This is a sponsored column by attorneys John Berry and Kimberly Berry of Berry & Berry, PLLC, an employment and labor law firm located in Northern Virginia that specializes in federal employee, security clearance, retirement and private sector employee matters.
By John V. Berry, Esq.
There are several important issues federal employees should consider when deciding whether to pursue an Equal Employment Opportunity (EEO) complaint against a federal agency or supervisor.
Potential EEO Claims
Federal employee EEO complaints can involve a range of discriminatory conduct by federal agencies, including discrimination on the basis of age, disability, race, religion, sex, pregnancy, genetic information and national origin. In addition, EEO complaints can also involve hostile work environment, sexual harassment and retaliation.
Example EEO Complaints
Some typical EEO claims brought by federal employees are demonstrated in the following five hypothetical scenarios:
- Example A: Federal employee is sexually harassed at work by her supervisor. When the federal employee refuses her supervisor’s overtures, she then receives a suspension from the same supervisor. The federal employee brings a claim for sexual harassment.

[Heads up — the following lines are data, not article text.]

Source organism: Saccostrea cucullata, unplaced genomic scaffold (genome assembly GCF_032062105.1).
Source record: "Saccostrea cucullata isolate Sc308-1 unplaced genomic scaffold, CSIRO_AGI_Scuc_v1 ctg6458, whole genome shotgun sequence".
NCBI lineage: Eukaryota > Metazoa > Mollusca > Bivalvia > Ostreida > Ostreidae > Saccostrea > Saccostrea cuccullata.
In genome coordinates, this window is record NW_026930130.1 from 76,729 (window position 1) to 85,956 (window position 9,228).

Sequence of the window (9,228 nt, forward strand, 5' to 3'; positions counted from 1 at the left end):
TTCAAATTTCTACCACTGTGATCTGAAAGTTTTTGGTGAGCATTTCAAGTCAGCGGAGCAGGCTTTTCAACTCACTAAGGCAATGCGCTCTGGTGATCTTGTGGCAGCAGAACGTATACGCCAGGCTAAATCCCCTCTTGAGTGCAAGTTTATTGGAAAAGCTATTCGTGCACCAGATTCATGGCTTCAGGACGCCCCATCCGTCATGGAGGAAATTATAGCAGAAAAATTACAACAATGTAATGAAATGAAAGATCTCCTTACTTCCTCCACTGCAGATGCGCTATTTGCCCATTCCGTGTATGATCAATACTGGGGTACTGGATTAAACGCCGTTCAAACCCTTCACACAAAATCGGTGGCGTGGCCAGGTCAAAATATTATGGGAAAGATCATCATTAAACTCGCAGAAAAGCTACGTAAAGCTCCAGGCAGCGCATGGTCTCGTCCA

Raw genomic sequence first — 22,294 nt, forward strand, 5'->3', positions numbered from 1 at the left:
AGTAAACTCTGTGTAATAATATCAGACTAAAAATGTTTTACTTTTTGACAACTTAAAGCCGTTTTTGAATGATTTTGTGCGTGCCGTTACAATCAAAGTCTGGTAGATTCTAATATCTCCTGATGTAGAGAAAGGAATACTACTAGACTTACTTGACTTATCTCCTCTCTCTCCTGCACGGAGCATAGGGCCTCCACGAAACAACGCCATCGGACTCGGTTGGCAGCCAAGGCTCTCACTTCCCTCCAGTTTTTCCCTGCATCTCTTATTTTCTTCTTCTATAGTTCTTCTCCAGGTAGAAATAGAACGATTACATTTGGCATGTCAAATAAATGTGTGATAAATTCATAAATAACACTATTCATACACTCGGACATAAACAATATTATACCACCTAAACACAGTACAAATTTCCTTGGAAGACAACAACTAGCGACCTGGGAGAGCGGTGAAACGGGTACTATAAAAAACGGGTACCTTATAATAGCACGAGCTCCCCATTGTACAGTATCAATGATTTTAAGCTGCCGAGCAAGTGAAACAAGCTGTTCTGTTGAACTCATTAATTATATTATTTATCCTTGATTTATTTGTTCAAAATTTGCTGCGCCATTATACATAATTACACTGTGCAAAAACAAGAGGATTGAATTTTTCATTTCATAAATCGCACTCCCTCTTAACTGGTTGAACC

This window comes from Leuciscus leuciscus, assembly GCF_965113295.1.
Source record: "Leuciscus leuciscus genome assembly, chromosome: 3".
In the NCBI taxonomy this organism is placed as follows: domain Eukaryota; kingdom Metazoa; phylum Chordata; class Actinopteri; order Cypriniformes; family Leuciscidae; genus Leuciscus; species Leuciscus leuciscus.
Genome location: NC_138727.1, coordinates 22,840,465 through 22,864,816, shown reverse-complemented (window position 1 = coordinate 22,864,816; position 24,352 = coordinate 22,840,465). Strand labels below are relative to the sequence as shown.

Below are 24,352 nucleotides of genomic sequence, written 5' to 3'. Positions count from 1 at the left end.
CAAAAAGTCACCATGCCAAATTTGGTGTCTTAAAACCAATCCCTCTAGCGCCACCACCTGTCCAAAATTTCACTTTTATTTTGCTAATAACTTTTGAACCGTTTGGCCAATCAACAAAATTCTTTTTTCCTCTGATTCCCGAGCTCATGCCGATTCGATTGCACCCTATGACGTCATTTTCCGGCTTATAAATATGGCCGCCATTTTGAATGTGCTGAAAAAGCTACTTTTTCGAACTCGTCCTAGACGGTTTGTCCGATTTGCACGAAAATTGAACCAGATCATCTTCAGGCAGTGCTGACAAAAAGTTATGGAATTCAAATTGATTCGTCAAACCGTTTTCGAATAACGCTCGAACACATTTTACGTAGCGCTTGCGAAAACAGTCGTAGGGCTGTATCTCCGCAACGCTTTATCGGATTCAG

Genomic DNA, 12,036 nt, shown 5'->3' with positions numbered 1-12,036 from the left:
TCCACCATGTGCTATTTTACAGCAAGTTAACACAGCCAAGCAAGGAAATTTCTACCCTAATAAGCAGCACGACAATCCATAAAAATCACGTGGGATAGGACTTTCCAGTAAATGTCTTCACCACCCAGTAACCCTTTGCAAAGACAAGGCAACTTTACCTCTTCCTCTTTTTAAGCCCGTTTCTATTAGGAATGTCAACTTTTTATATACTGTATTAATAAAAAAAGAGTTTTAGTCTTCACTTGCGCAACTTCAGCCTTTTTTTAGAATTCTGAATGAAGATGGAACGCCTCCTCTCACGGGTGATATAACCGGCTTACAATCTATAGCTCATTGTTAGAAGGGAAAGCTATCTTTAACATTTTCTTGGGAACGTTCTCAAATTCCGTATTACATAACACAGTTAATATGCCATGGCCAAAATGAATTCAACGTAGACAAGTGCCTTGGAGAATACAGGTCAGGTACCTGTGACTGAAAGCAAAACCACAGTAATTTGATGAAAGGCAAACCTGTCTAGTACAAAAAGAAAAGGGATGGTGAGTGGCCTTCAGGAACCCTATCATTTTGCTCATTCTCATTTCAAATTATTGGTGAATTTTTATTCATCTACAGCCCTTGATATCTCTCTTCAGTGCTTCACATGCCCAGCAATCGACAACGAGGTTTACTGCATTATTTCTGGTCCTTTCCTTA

- Example B: Federal employee has previously filed an EEO complaint against his supervisor. A year later, the federal employee discovers that his promotion was denied by the supervisor because the supervisor was upset that the federal employee had filed an EEO complaint. The federal employee brings a claim for retaliation.
- Example C: Federal employee takes sick leave related to treatment for cancer. Upon the employee’s return, his supervisor gives the employee a bad performance evaluation for taking too much time off. The federal employee claims disability discrimination.
- Example D: Federal employee takes sick leave related to a recent car accident and requires a lot of time out of the office for physical therapy. The federal employee is also unable to perform some of her duties as she recovers, including the lifting of boxes for a limited period of time. The federal employee asks her supervisor for modifications to her duties (a reasonable accommodation), but the supervisor refuses to modify the employee’s schedule. The federal employee claims disability discrimination for her agency’s failure to accommodate her serious medical condition.
- Example E: 65-year-old federal employee is competing for a promotion to a GS-15 position. Federal employee competes against two other employees, under the age of 40, for the same position. The 65-year-old federal employee is not selected for the position. He later discovers that the selecting official expressed concerns that may have impacted his decision, namely that the 65-year-old applicant might retire sooner than the other two younger applicants. The 65-year-old federal employee claims age discrimination.